Tanzania keeps close eye on Kenya's interest rates cap impact

The Bank of Tanzania (BoT) says it is closely watching the outcome of the decision by Kenya to introduce caps on loan interest rates before considering a move back home.

BoT governor Benno Ndulu told The Citizen over the weekend that it would be too early to comment because of possible adverse outcomes to the low-income earners.

Last Wednesday Kenya became the only country in the region to introduce a law that caps bank interest rates at 4 per cent above the Central Bank of Kenya benchmark rate, currently standing at 10.5 per cent.

READ: Kenya's move to cap bank rates rattles East Africa

The law will regulate applicable rates to bank loans and deposits thereby capping the interest that the financial institutions can charge on loans and deposits.

Prof Ndulu told The Citizen that Tanzania would have to wait to see how the Kenyan experience turns out.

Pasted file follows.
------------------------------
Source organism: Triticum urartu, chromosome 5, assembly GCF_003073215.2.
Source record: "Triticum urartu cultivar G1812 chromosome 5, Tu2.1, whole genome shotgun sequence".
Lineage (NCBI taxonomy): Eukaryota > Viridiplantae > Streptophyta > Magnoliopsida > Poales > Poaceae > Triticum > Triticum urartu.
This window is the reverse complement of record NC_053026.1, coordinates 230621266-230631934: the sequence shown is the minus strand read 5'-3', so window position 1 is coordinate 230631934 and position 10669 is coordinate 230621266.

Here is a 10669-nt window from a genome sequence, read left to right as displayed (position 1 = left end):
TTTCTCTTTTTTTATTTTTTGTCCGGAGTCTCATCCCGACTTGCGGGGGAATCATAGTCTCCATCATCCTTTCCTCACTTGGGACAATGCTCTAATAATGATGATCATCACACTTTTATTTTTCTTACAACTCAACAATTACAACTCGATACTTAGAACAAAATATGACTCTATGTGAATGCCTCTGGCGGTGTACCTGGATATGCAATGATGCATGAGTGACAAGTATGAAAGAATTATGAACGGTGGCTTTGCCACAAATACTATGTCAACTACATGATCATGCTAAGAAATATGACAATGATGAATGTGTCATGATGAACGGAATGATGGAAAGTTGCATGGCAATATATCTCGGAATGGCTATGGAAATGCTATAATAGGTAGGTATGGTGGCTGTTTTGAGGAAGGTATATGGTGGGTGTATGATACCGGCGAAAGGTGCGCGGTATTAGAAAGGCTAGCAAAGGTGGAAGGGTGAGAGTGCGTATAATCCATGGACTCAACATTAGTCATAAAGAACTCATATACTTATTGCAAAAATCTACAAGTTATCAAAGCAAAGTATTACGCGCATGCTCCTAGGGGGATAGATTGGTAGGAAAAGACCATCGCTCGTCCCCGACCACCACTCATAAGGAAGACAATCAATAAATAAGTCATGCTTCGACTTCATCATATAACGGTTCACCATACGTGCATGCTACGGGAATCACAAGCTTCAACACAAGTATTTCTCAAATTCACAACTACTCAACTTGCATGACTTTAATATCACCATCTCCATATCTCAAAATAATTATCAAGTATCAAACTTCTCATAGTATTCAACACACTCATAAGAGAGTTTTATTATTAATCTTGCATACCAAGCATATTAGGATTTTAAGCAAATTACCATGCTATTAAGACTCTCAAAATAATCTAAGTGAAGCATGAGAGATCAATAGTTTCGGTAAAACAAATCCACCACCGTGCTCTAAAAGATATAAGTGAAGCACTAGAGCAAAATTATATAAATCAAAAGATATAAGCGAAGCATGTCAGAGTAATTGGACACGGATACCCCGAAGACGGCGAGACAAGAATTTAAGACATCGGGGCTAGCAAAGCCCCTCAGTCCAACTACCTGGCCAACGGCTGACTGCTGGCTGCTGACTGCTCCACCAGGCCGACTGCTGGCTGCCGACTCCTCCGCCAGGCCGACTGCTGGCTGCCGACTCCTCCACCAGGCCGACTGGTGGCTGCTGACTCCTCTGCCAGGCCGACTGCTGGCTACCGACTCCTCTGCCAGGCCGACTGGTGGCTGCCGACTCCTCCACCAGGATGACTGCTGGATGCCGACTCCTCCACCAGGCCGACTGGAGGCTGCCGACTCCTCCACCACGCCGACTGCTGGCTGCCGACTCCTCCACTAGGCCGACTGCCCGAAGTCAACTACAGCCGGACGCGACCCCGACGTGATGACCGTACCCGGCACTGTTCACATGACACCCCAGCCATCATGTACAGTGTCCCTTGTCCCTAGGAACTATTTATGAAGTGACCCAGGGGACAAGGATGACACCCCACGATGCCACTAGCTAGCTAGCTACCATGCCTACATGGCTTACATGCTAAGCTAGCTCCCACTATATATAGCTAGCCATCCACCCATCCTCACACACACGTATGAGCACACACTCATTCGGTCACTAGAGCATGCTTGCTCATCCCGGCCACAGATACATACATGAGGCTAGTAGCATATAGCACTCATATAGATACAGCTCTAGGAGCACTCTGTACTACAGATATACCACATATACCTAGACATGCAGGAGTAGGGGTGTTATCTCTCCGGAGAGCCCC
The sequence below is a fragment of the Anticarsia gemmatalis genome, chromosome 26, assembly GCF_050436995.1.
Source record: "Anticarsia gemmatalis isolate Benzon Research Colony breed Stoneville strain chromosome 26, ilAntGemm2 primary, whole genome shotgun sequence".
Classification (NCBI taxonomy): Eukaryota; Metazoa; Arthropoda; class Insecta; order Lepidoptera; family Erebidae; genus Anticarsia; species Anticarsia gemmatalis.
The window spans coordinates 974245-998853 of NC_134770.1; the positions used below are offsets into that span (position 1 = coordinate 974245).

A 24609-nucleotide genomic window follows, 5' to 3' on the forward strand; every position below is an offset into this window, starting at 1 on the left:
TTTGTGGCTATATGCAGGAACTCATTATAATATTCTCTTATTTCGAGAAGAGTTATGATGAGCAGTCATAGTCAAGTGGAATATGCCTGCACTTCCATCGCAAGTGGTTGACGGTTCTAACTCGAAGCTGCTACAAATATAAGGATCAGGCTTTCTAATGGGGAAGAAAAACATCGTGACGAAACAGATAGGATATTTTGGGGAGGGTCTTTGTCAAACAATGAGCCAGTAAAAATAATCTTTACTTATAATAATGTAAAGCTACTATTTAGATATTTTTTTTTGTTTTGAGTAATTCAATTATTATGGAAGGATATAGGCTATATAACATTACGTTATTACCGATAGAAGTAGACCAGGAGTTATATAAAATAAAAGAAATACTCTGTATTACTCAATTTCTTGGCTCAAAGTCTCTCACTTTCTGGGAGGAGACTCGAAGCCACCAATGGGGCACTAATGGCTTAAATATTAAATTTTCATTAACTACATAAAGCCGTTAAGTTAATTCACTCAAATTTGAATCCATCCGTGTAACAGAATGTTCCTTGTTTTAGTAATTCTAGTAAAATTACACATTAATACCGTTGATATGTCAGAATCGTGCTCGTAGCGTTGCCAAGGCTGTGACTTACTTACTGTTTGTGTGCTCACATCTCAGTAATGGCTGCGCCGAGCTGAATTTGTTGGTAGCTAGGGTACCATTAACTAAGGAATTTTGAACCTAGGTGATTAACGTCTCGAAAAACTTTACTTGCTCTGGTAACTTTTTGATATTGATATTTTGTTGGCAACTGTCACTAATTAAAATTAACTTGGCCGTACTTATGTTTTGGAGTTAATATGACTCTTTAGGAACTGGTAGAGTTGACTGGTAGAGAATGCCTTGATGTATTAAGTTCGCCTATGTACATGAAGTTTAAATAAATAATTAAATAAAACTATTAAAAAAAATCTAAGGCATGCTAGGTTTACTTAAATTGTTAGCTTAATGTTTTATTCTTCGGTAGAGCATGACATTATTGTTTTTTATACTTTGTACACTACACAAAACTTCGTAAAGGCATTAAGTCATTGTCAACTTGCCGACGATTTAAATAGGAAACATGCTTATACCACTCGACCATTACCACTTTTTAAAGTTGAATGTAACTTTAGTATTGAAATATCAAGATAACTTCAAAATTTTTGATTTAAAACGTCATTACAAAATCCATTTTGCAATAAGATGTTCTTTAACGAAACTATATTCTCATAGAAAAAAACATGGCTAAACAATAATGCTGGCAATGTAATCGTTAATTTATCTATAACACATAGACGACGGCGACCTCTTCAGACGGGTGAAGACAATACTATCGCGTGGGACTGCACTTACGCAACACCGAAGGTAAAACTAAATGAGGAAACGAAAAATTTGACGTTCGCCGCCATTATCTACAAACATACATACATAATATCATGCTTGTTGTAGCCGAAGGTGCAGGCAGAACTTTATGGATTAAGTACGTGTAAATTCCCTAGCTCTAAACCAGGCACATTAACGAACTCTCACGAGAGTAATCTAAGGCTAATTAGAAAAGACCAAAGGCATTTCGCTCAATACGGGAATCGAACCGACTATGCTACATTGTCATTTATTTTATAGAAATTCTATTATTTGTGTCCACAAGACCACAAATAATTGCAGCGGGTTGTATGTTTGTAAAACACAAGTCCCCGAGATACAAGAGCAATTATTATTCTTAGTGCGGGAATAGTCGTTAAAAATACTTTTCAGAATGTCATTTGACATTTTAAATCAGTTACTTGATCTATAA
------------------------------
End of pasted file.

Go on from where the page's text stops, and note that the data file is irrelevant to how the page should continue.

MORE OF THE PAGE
“We tried controlling credit before and it did not work for the poor,” Prof Ndulu said.

In opposing the Bill the lenders lobby, the Kenya Bankers Association had also cited lack of lessons from other countries on the issue as the problem.

Prof Ndulu said he was of the view that the Kenyan law would hurt the very people the policy intended to help.

Tanzania has had its fair share of debates and complaints from customers over the tendency of commercial banks to charge hefty interest on loans people take and minimal interest in money customers deposit with the financial institutions.

The complaints have been centred around the fact that the difference between the loan and deposit rates is rather high and a virtual rip-off to hapless borrowers.